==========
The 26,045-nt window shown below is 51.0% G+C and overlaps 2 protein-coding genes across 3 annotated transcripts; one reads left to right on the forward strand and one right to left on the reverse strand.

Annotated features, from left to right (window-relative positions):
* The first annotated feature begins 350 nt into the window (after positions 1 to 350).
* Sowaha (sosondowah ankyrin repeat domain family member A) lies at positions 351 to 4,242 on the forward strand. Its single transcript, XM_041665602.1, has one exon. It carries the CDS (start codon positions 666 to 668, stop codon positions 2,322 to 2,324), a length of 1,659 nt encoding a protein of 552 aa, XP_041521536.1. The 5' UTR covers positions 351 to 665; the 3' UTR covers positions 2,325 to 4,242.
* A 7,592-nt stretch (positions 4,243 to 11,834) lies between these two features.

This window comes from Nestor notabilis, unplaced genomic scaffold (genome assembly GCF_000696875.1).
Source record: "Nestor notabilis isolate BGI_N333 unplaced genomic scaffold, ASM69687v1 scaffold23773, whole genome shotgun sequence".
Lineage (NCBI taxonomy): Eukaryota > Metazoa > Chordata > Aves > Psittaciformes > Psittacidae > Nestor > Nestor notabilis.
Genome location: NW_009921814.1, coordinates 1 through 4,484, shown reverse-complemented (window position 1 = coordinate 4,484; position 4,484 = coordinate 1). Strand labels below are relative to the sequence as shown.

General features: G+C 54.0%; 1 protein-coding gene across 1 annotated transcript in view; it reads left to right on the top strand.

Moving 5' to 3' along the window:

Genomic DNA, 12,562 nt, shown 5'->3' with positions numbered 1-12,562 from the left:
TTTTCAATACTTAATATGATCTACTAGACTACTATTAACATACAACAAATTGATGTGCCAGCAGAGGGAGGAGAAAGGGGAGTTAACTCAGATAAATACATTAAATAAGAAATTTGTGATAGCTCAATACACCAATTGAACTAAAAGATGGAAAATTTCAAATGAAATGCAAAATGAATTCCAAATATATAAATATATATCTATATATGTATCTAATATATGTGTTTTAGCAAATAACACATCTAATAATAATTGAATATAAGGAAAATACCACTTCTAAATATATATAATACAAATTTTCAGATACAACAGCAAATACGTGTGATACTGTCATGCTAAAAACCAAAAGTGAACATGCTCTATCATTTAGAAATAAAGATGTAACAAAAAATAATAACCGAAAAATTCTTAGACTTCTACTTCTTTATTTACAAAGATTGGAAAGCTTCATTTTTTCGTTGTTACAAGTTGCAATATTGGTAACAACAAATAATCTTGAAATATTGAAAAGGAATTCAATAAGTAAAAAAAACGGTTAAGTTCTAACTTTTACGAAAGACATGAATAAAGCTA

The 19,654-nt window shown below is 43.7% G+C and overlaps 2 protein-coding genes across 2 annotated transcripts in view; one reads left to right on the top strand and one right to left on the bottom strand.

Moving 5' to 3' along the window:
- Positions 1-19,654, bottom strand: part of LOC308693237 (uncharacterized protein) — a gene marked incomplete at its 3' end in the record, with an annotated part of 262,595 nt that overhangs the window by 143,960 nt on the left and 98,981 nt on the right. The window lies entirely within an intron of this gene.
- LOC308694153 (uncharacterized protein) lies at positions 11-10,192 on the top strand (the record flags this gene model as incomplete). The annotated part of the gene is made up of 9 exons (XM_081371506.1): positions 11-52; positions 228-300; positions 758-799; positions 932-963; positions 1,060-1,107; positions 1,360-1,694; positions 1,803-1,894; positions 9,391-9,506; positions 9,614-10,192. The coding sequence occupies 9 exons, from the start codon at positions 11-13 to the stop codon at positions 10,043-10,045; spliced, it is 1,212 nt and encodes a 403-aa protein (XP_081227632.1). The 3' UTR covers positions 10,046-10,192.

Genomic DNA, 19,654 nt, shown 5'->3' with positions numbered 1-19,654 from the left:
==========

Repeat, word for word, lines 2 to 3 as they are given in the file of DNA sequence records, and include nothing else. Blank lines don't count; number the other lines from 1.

Annotated features, from left to right (window-relative positions):
* The first annotated feature begins 350 nt into the window (after positions 1 to 350).